Accessibility

VPAT 202: Frequently Asked Questions

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Process, Tech
Taoti has completed countless compliance reports in a VPAT format - take a look at some of the questions / hurdles we've come across over the years.
Scott Spector 3

Scott Spector

Director of Accessibility & Quality
Scott enjoys boundless satisfaction pinpointing those pesky bugs throughout a project’s development process and working seamlessly within the team to find the most effective solution to drive the project home.…

So you’ve done your homework and you’re ready to sit down and start dropping data into your VPAT (Voluntary Product Accessibility Template), now what? As a firm that has completed countless compliance reports in a VPAT format, take a look at some of the questions/hurdles we’ve come across over the years.

WCAG, 508, VPAT, oh my! As a beginner to accessibility, where do I even begin?

The answer here is pretty simple – perform an audit! Whether you do your accessibility compliance audit in-house or get help from a third party, you need to begin with a thorough review of your site/software and figure out where the pain points are. Going line by line in the VPAT document reviewing criteria, auditing your site based on that individual criteria, filling in data in the VPAT, and repeating until completion will cause you a lot of repeated work/heartburn. Get the thorough audit done, then come back and fill in your VPAT. 

I’ve heard of VPAT but I’ve also heard of an Accessibility Conformance Report – how are they different?

This is just a classic case of potato, potawto really. In short, a VPAT is just a blank template with the scaffolding to drop the necessary data in around the VPAT structure. An Accessibility Conformance Report (or Product Accessibility Conformance Report) is simply the filled in VPAT template – an output of the data you’ve put into the VPAT that is specific to your product with any section that doesn’t necessarily apply removed from the document (i.e.,. European standards removed if your organization only operates in/otherwise serves the U.S.).

Alright, VPAT done! Now what?

There’s no silver bullet here – although the VPAT is a necessary and important first step, it is only one piece of the equation. In order to make use of the results from the VPAT, your organization should develop a roadmap to remediation to bring your site into compliance. The important points of this plan include:

  • Itemized issues that require attention
  • Time-boxing the remediation period
  • Release plan / schedule (all at once vs. phased approach, etc.)

The roadmap part scares me…how do I make a plan when there’s so much we can potentially do?

Take it slow – although the pressure can sometimes be mounting quickly during accessible builds, it’s more important to plan and deploy a strategy that makes sense than it is to do a fast scramble to fix everything just for compliance’s sake. At the end of the day, accessibility bugs are just bugs – although identifying them requires experience and knowledge, bug squashing is generally pretty straightforward for 80% of the issues. Most importantly, be honest with your client and educate them – for most, this type of work is uncharted territory. I start each engagement out with a mini-training exercise – walking them through what WCAG is, why it’s a thing, where it needs to be considered, and then circling back to talk realistically about your goals /plan of attack will help set you up for success in this effort and do you a lot of favors for client trust.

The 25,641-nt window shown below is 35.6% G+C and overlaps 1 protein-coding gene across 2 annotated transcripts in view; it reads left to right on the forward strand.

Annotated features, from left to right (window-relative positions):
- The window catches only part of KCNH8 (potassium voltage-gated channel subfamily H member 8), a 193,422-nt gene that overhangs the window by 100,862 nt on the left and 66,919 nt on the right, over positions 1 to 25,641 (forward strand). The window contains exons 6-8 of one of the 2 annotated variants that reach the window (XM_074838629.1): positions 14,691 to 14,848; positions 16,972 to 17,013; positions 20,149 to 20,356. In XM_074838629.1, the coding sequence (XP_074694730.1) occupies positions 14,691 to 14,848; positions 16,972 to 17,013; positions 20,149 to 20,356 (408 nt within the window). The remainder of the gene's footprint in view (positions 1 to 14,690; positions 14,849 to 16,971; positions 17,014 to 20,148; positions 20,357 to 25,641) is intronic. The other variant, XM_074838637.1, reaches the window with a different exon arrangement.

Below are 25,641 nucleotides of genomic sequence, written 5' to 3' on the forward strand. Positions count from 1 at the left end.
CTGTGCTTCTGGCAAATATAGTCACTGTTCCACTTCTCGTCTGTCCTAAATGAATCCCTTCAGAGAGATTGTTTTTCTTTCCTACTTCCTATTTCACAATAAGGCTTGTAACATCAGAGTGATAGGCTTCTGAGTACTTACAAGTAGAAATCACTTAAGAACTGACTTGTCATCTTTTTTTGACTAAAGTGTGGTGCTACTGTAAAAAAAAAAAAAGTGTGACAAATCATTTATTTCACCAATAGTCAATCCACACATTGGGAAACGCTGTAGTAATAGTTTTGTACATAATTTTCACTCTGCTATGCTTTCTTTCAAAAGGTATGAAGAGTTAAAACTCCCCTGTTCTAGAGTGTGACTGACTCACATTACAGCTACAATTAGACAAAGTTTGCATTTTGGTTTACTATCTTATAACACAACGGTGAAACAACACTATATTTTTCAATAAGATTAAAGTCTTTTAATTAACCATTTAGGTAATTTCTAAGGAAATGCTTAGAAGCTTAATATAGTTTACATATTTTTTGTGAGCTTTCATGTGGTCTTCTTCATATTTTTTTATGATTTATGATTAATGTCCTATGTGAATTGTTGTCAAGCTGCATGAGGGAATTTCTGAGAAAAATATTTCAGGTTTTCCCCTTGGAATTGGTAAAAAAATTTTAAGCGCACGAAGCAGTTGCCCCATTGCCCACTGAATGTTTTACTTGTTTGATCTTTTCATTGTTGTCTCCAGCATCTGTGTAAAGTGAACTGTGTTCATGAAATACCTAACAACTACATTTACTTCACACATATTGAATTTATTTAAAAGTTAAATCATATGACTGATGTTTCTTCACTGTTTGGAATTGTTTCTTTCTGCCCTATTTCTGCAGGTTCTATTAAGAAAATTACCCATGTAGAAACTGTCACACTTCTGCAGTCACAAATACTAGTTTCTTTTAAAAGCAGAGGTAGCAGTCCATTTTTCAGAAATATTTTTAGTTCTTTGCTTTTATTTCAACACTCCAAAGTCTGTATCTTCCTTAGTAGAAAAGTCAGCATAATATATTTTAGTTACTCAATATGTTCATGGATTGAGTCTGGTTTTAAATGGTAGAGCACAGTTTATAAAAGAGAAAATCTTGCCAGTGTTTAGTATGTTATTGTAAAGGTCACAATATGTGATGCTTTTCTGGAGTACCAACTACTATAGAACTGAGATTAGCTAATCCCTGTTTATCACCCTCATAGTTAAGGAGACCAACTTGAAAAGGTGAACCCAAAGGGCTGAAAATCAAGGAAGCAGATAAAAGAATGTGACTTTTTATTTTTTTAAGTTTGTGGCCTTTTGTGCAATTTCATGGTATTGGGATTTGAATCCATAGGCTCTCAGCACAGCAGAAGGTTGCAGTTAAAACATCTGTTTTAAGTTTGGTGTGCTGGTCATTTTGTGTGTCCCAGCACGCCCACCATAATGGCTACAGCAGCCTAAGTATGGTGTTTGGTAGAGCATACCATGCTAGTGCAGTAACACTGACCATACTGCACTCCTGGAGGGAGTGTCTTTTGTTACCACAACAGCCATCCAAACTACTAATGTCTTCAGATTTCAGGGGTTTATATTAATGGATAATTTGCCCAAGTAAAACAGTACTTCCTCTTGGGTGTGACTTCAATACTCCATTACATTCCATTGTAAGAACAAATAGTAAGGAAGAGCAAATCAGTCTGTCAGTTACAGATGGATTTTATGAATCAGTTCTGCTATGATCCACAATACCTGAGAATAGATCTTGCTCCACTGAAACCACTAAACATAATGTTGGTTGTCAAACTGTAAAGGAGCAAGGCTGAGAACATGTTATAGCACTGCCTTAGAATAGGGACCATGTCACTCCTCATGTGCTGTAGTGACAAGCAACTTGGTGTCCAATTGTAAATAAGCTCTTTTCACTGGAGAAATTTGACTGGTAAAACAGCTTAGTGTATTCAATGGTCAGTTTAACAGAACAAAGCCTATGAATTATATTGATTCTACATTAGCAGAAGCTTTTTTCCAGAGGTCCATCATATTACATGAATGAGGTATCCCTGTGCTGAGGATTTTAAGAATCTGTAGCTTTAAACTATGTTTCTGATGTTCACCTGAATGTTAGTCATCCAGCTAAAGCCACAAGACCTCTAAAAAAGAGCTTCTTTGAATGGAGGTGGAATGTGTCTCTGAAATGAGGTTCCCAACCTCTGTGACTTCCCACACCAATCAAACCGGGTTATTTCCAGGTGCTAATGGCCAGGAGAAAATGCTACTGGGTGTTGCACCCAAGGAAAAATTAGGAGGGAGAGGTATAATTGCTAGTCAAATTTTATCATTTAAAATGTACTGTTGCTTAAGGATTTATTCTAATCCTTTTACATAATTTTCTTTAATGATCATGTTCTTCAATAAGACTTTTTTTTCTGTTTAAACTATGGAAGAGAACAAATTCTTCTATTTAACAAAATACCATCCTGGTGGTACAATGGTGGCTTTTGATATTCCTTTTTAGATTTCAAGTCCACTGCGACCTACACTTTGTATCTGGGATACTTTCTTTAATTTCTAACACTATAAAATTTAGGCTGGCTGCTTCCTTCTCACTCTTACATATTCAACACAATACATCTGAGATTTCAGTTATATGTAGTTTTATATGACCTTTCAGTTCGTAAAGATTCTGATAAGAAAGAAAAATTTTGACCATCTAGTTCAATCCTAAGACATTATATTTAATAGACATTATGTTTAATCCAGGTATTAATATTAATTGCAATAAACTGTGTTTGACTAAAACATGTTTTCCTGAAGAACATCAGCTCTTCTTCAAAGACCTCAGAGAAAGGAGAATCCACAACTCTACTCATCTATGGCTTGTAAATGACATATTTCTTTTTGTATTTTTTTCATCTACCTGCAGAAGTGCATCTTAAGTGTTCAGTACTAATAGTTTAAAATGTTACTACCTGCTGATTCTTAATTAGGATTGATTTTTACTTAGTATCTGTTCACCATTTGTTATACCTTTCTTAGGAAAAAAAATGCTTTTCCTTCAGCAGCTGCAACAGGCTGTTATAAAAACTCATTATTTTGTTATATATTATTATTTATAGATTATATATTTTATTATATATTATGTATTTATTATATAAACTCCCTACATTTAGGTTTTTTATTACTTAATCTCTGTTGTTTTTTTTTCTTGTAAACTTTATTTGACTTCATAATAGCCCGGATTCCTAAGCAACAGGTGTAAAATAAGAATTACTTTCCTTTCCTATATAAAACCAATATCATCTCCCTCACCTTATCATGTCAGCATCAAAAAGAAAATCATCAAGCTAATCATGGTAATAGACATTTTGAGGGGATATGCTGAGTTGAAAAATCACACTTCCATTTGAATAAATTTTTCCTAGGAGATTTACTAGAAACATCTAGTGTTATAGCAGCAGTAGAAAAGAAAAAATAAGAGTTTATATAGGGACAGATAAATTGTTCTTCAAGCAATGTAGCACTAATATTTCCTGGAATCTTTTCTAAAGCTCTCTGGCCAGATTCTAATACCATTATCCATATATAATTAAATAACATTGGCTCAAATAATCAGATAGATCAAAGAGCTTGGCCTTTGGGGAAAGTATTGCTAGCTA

Alright VPAT and roadmap to remediation plan complete, do I just file it away in a folder and hope I never have to look at it again until I have to do another?

Heck no – in most cases, we typically recommend that this document, along with the roadmap and any other supplemental material be posted on the public-facing site itself. A great place for it would be somewhere in the accessibility statement page or a more general compliance/policy/terms of use landing page. 

Does my VPAT need to have passing grades for all success criteria in order to be posted publicly or shared with my client?

Nope – common misconception. The VPAT / Accessibility Conformance Report does not and often will not be perfect before being ready for publishing. The report is used as a metric of where you and where you’re heading, and not necessarily a way to boast to the world that you’re 100% 508/WCAG 2.0AA compliant (although that’s certainly great if you are, it’s not necessary).

Wait a second…this VPAT is basically a roadmap for someone to come and find my product’s weaknesses and then take me to court over them…why would I publicize this document if some areas are not completely accessible?

IMPORTANT: I am not a lawyer. The following is Taoti’s accessibility team’s expert opinion, which should not be considered legal advice of any kind and cannot be considered in a court of law.

Again, I am not a lawyer, but I’ll say this: If you are currently in the process of remediating your site, have general usability issues solved or actively in flight, have a VPAT completed, and most importantly, have a roadmap for remediation planned out thoroughly (and publicly available), you would have all the tools you need to present an extremely solid case if you are accused of violation of the ADA.